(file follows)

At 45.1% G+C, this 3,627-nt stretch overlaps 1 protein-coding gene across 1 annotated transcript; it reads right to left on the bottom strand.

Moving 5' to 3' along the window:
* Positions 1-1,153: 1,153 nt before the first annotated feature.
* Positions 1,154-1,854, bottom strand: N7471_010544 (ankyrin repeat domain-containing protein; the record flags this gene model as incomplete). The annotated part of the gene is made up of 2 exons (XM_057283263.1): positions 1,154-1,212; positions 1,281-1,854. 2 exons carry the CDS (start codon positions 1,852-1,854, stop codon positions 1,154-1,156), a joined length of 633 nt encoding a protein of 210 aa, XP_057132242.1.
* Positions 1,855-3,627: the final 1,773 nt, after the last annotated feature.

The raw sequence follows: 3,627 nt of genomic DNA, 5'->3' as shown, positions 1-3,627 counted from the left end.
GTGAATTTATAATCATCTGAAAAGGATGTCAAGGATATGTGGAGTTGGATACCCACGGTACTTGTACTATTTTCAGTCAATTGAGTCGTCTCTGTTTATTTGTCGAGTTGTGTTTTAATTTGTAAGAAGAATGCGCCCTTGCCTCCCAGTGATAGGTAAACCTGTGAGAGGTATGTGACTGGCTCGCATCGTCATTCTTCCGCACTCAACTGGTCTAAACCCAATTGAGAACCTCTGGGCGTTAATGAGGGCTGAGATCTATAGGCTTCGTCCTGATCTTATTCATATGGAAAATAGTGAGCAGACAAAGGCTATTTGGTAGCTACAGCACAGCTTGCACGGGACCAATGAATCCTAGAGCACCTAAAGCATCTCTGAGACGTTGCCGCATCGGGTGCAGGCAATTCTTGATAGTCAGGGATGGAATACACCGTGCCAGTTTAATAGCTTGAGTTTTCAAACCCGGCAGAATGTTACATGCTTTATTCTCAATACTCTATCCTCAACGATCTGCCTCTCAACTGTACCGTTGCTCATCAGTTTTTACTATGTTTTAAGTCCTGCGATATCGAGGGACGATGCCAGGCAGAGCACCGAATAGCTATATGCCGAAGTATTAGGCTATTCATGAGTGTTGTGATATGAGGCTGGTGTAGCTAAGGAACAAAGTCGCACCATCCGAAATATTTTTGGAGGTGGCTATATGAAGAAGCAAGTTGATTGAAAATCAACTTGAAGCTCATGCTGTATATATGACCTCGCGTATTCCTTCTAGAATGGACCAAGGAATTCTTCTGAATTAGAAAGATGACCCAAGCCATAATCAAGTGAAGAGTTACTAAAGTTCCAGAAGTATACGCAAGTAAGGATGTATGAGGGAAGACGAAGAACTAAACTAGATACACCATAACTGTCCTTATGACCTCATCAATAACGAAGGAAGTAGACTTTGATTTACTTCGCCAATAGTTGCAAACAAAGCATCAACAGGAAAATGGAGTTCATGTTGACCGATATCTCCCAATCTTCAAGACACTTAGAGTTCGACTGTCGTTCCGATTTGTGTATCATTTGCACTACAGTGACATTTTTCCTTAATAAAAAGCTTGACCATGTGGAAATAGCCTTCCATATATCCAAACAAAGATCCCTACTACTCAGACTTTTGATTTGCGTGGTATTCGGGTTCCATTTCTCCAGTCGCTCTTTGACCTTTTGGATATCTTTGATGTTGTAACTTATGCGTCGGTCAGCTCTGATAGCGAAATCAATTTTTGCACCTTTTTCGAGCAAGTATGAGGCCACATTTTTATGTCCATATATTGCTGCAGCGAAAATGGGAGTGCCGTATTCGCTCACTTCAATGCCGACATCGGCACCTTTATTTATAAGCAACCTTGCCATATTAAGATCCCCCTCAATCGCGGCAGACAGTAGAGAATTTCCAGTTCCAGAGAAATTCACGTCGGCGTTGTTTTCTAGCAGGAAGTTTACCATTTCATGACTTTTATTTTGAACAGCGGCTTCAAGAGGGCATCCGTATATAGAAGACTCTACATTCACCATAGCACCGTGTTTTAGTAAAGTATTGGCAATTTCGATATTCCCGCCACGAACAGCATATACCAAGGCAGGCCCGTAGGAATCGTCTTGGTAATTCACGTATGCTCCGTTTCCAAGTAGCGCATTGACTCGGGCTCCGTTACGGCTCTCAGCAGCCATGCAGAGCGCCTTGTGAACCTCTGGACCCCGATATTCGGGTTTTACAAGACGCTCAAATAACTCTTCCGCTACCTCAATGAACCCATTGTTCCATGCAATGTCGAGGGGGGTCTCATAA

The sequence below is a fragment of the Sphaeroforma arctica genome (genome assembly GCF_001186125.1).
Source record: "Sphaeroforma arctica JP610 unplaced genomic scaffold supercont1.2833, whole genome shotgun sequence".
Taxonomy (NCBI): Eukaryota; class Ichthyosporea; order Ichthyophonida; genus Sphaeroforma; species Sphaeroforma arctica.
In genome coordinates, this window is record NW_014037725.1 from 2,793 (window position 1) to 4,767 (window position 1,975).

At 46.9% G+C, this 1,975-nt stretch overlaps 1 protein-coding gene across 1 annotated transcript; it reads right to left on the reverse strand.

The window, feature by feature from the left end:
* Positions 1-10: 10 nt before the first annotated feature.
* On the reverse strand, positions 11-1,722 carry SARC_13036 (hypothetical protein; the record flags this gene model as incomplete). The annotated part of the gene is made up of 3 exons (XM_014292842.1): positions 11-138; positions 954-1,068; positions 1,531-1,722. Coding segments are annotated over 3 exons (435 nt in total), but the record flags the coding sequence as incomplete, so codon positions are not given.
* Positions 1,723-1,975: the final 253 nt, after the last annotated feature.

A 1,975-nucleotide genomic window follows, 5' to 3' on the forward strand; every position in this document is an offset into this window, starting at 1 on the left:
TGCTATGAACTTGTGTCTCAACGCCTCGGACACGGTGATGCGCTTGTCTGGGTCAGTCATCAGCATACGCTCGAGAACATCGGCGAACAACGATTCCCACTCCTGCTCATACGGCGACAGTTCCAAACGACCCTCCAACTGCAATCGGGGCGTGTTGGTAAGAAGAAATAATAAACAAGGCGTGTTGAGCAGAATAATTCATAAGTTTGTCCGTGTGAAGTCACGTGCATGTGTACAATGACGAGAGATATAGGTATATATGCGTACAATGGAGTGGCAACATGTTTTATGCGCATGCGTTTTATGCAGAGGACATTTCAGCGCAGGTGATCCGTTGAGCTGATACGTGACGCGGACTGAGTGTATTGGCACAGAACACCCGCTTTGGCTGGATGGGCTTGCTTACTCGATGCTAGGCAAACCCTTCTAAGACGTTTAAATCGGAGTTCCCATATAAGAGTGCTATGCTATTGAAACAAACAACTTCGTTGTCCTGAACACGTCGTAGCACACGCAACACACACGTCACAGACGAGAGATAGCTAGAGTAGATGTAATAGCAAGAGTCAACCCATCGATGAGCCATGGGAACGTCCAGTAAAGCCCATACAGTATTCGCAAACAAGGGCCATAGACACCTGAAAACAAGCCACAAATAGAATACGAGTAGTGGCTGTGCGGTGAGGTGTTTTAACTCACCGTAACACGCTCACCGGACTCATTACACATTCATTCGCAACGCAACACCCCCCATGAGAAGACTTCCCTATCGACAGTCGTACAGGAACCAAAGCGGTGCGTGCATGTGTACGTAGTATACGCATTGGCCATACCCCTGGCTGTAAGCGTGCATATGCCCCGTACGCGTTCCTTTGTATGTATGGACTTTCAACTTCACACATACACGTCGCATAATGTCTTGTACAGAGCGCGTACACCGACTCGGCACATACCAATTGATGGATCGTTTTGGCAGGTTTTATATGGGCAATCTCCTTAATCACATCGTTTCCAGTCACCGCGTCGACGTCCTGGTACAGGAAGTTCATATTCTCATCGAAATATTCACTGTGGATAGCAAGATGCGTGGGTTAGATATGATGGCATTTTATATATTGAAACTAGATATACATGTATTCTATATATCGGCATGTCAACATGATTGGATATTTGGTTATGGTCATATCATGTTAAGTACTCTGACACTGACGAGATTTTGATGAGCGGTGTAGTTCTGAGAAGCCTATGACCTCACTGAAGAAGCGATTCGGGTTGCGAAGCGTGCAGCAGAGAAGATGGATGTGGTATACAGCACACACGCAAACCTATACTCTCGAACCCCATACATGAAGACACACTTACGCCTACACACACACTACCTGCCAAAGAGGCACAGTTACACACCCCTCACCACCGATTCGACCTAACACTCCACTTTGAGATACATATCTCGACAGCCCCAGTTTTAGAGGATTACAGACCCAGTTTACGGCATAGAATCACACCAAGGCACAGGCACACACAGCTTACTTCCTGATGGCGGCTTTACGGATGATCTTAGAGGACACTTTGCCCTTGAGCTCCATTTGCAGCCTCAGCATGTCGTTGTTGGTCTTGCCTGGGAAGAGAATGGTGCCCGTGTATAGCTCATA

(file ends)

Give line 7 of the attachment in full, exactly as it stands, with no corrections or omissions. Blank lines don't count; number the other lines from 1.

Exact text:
GTGAATTTATAATCATCTGAAAAGGATGTCAAGGATATGTGGAGTTGGATACCCACGGTACTTGTACTATTTTCAGTCAATTGAGTCGTCTCTGTTTATTTGTCGAGTTGTGTTTTAATTTGTAAGAAGAATGCGCCCTTGCCTCCCAGTGATAGGTAAACCTGTGAGAGGTATGTGACTGGCTCGCATCGTCATTCTTCCGCACTCAACTGGTCTAAACCCAATTGAGAACCTCTGGGCGTTAATGAGGGCTGAGATCTATAGGCTTCGTCCTGATCTTATTCATATGGAAAATAGTGAGCAGACAAAGGCTATTTGGTAGCTACAGCACAGCTTGCACGGGACCAATGAATCCTAGAGCACCTAAAGCATCTCTGAGACGTTGCCGCATCGGGTGCAGGCAATTCTTGATAGTCAGGGATGGAATACACCGTGCCAGTTTAATAGCTTGAGTTTTCAAACCCGGCAGAATGTTACATGCTTTATTCTCAATACTCTATCCTCAACGATCTGCCTCTCAACTGTACCGTTGCTCATCAGTTTTTACTATGTTTTAAGTCCTGCGATATCGAGGGACGATGCCAGGCAGAGCACCGAATAGCTATATGCCGAAGTATTAGGCTATTCATGAGTGTTGTGATATGAGGCTGGTGTAGCTAAGGAACAAAGTCGCACCATCCGAAATATTTTTGGAGGTGGCTATATGAAGAAGCAAGTTGATTGAAAATCAACTTGAAGCTCATGCTGTATATATGACCTCGCGTATTCCTTCTAGAATGGACCAAGGAATTCTTCTGAATTAGAAAGATGACCCAAGCCATAATCAAGTGAAGAGTTACTAAAGTTCCAGAAGTATACGCAAGTAAGGATGTATGAGGGAAGACGAAGAACTAAACTAGATACACCATAACTGTCCTTATGACCTCATCAATAACGAAGGAAGTAGACTTTGATTTACTTCGCCAATAGTTGCAAACAAAGCATCAACAGGAAAATGGAGTTCATGTTGACCGATATCTCCCAATCTTCAAGACACTTAGAGTTCGACTGTCGTTCCGATTTGTGTATCATTTGCACTACAGTGACATTTTTCCTTAATAAAAAGCTTGACCATGTGGAAATAGCCTTCCATATATCCAAACAAAGATCCCTACTACTCAGACTTTTGATTTGCGTGGTATTCGGGTTCCATTTCTCCAGTCGCTCTTTGACCTTTTGGATATCTTTGATGTTGTAACTTATGCGTCGGTCAGCTCTGATAGCGAAATCAATTTTTGCACCTTTTTCGAGCAAGTATGAGGCCACATTTTTATGTCCATATATTGCTGCAGCGAAAATGGGAGTGCCGTATTCGCTCACTTCAATGCCGACATCGGCACCTTTATTTATAAGCAACCTTGCCATATTAAGATCCCCCTCAATCGCGGCAGACAGTAGAGAATTTCCAGTTCCAGAGAAATTCACGTCGGCGTTGTTTTCTAGCAGGAAGTTTACCATTTCATGACTTTTATTTTGAACAGCGGCTTCAAGAGGGCATCCGTATATAGAAGACTCTACATTCACCATAGCACCGTGTTTTAGTAAAGTATTGGCAATTTCGATATTCCCGCCACGAACAGCATATACCAAGGCAGGCCCGTAGGAATCGTCTTGGTAATTCACGTATGCTCCGTTTCCAAGTAGCGCATTGACTCGGGCTCCGTTACGGCTCTCAGCAGCCATGCAGAGCGCCTTGTGAACCTCTGGACCCCGATATTCGGGTTTTACAAGACGCTCAAATAACTCTTCCGCTACCTCAATGAACCCATTGTTCCATGCAATGTCGAGGGGGGTCTCATAA